“The essays collected here are more than timely. They speak to the blurring of aesthetic and political conflict that we are witnessing in the world at large. Both an aesthetic and a political object, Communities of Sense will be a reference work for the new directions in art criticism.” — Tom Conley, author of Cartographic Cinema

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  • Description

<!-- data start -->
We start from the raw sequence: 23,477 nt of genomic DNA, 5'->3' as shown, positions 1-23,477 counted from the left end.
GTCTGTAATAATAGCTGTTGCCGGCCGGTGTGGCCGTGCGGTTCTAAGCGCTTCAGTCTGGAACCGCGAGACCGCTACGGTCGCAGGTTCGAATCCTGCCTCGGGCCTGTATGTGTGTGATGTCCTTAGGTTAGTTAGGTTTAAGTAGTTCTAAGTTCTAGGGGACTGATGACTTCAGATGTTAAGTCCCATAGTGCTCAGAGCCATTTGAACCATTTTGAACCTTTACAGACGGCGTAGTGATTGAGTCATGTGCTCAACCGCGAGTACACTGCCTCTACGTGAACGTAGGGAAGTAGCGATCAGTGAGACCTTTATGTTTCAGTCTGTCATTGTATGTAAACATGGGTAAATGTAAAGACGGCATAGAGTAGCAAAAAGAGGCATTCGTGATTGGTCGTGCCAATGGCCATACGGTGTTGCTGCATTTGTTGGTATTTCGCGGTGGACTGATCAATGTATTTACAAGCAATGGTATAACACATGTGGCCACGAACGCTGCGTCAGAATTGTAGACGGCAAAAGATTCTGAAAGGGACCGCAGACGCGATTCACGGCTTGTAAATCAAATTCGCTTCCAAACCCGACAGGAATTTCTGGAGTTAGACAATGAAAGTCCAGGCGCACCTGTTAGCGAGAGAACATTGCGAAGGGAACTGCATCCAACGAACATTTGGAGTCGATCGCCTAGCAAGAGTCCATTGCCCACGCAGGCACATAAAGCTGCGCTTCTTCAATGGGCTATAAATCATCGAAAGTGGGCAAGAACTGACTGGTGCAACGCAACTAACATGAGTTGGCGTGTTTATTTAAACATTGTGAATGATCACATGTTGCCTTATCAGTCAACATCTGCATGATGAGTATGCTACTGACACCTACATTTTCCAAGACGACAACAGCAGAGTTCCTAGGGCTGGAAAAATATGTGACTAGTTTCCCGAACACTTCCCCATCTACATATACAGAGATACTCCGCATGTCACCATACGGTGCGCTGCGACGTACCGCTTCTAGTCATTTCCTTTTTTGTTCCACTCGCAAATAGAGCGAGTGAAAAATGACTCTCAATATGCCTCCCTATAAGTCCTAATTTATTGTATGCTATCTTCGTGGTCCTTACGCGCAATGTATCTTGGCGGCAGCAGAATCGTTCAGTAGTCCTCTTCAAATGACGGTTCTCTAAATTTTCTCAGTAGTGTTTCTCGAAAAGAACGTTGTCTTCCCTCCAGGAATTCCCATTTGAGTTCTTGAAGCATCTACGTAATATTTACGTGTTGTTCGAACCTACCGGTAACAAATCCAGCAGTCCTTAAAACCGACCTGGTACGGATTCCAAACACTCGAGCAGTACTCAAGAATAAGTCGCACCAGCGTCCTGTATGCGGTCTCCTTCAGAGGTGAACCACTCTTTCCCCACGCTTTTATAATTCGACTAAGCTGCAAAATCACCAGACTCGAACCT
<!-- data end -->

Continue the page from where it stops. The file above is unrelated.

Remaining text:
Communities of Sense argues for a new understanding of the relation between politics and aesthetics in today’s globalized and image-saturated world. Established and emerging scholars of art and culture draw on Jacques Rancière’s theorization of democratic politics to suggest that aesthetics, traditionally defined as the “science of the sensible,” is not a depoliticized discourse or theory of art, but instead part of a historically specific organization of social roles and communality. Rather than formulating aesthetics as the Other to politics, the contributors show that aesthetics and politics are mutually implicated in the construction of communities of visibility and sensation through which political orders emerge.